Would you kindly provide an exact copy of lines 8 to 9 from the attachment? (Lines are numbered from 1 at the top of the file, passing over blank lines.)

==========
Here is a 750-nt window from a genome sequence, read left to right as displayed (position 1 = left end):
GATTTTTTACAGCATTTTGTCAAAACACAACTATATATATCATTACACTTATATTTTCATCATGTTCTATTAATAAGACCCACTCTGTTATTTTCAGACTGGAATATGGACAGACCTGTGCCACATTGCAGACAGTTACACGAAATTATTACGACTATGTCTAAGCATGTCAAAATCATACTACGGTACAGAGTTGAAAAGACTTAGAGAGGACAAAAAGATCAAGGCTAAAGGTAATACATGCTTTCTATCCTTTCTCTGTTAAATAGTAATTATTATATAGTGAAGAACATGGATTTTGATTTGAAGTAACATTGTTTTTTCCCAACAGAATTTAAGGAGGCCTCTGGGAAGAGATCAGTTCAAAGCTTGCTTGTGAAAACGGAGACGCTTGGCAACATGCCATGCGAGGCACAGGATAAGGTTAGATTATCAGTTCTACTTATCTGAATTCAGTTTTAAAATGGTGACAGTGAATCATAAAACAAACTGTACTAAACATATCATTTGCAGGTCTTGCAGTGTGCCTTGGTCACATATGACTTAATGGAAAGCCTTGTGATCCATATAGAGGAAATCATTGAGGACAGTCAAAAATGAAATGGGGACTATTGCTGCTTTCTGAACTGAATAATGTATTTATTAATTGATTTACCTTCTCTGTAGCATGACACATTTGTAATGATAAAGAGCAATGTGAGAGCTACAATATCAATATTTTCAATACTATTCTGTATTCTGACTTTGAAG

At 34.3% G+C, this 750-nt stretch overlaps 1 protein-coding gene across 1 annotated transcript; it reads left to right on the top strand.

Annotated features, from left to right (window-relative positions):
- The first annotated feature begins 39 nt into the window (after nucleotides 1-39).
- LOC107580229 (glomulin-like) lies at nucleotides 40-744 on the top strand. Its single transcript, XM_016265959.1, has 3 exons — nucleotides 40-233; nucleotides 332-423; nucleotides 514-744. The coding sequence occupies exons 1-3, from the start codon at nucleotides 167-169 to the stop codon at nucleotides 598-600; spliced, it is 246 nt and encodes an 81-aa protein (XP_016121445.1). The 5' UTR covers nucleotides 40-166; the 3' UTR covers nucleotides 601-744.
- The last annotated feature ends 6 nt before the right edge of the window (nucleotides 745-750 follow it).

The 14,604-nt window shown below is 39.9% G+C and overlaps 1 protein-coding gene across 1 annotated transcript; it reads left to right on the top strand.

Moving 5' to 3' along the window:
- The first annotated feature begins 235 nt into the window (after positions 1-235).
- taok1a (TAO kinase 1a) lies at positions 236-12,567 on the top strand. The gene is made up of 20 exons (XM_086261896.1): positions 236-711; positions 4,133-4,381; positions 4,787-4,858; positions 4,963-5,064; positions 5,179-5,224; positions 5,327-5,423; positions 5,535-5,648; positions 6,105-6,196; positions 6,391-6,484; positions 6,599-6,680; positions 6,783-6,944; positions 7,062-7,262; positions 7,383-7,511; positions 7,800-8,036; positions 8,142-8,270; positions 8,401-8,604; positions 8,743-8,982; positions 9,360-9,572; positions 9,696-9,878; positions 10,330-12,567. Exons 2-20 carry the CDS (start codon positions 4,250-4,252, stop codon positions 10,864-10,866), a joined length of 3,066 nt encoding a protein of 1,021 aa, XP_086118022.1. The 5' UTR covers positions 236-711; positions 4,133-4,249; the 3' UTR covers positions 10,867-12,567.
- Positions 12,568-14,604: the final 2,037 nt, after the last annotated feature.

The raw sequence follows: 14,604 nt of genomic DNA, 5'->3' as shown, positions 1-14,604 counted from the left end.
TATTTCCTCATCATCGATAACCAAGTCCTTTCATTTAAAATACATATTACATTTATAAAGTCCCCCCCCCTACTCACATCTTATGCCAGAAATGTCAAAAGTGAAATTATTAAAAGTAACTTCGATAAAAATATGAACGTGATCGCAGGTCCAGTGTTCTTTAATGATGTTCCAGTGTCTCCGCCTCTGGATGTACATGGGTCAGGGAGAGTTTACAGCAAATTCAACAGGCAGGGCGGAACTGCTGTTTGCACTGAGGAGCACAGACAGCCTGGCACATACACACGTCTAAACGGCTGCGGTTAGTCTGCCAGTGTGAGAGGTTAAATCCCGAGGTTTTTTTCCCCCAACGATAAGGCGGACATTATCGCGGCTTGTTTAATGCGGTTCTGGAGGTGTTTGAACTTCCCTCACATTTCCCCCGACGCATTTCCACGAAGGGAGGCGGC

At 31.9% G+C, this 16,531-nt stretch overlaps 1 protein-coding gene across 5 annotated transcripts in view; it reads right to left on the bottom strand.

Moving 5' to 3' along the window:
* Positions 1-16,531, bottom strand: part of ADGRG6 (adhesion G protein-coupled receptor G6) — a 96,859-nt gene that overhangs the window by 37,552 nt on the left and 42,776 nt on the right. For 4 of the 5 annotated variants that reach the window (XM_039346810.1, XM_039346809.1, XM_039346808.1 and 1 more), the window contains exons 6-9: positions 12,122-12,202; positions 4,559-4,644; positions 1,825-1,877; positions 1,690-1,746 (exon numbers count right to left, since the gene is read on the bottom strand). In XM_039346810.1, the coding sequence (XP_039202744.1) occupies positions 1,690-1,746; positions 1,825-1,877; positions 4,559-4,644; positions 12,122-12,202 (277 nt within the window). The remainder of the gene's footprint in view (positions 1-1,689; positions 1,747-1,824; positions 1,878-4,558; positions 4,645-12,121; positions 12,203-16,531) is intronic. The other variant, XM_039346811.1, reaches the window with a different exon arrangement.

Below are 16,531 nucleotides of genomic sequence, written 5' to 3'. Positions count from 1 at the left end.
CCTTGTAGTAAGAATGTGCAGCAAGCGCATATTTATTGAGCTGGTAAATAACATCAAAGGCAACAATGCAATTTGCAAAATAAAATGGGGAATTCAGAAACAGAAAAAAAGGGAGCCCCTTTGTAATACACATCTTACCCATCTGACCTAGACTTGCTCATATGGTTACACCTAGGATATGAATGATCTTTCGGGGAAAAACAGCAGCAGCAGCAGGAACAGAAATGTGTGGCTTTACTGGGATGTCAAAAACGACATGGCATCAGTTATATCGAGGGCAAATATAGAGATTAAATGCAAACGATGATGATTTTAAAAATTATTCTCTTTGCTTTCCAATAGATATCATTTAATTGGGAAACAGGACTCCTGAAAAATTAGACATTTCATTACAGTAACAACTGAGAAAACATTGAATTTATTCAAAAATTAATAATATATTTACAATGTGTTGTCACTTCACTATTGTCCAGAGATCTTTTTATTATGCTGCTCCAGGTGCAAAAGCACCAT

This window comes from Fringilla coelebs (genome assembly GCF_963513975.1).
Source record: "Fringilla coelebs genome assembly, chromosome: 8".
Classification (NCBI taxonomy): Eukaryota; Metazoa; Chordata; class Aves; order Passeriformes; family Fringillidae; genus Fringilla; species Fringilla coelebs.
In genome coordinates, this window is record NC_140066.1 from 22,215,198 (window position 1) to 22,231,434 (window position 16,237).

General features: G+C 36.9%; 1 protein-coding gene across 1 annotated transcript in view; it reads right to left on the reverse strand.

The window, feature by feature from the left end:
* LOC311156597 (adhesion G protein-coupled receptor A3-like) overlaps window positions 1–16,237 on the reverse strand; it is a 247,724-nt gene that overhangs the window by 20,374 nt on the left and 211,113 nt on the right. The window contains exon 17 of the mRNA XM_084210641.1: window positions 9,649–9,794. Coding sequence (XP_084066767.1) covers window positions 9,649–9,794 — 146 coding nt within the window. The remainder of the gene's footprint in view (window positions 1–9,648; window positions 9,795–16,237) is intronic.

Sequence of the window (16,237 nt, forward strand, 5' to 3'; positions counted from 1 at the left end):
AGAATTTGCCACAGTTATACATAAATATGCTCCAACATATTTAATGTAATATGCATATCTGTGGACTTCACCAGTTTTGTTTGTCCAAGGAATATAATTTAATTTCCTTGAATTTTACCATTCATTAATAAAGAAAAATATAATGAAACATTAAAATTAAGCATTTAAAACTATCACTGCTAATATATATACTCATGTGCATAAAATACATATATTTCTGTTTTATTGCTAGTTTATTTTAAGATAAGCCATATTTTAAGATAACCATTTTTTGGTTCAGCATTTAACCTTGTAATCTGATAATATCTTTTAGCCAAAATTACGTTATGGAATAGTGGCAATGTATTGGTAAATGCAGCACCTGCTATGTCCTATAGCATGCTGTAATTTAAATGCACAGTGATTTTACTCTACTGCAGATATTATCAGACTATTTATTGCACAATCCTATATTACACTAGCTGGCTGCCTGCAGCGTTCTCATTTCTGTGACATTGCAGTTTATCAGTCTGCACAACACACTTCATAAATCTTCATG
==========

The 14,604-nt window shown below is 39.9% G+C and overlaps 1 protein-coding gene across 1 annotated transcript; it reads left to right on the top strand.

Moving 5' to 3' along the window: